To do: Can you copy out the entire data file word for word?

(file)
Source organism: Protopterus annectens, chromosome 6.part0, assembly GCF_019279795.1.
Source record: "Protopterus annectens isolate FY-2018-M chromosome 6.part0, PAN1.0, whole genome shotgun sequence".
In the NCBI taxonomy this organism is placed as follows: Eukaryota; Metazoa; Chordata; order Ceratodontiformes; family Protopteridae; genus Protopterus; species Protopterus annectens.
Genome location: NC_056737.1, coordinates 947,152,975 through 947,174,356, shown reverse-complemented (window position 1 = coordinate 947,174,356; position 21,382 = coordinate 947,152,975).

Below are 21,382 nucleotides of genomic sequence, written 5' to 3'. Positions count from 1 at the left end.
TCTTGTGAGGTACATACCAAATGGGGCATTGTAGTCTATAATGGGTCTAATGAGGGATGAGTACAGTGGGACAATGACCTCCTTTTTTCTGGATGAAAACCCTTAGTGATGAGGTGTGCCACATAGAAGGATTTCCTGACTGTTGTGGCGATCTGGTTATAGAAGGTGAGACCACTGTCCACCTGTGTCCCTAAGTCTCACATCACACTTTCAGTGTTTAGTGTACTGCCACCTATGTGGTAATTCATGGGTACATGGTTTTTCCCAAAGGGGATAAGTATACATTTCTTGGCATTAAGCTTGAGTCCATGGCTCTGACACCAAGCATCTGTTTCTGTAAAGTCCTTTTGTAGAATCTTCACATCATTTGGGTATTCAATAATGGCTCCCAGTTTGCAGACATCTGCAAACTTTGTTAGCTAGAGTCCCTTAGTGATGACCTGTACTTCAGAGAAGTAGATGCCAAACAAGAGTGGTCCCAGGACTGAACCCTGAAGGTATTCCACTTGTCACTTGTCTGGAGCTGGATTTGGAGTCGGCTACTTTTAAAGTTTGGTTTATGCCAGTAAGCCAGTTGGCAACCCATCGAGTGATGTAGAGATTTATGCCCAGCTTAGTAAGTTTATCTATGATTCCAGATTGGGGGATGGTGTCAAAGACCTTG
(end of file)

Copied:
Source organism: Protopterus annectens, chromosome 6.part0, assembly GCF_019279795.1.
Source record: "Protopterus annectens isolate FY-2018-M chromosome 6.part0, PAN1.0, whole genome shotgun sequence".
In the NCBI taxonomy this organism is placed as follows: Eukaryota; Metazoa; Chordata; order Ceratodontiformes; family Protopteridae; genus Protopterus; species Protopterus annectens.
Genome location: NC_056737.1, coordinates 947,152,975 through 947,174,356, shown reverse-complemented (window position 1 = coordinate 947,174,356; position 21,382 = coordinate 947,152,975).

Below are 21,382 nucleotides of genomic sequence, written 5' to 3'. Positions count from 1 at the left end.
TCTTGTGAGGTACATACCAAATGGGGCATTGTAGTCTATAATGGGTCTAATGAGGGATGAGTACAGTGGGACAATGACCTCCTTTTTTCTGGATGAAAACCCTTAGTGATGAGGTGTGCCACATAGAAGGATTTCCTGACTGTTGTGGCGATCTGGTTATAGAAGGTGAGACCACTGTCCACCTGTGTCCCTAAGTCTCACATCACACTTTCAGTGTTTAGTGTACTGCCACCTATGTGGTAATTCATGGGTACATGGTTTTTCCCAAAGGGGATAAGTATACATTTCTTGGCATTAAGCTTGAGTCCATGGCTCTGACACCAAGCATCTGTTTCTGTAAAGTCCTTTTGTAGAATCTTCACATCATTTGGGTATTCAATAATGGCTCCCAGTTTGCAGACATCTGCAAACTTTGTTAGCTAGAGTCCCTTAGTGATGACCTGTACTTCAGAGAAGTAGATGCCAAACAAGAGTGGTCCCAGGACTGAACCCTGAAGGTATTCCACTTGTCACTTGTCTGGAGCTGGATTTGGAGTCGGCTACTTTTAAAGTTTGGTTTATGCCAGTAAGCCAGTTGGCAACCCATCGAGTGATGTAGAGATTTATGCCCAGCTTAGTAAGTTTATCTATGATTCCAGATTGGGGGATGGTGTCAAAGACCTTG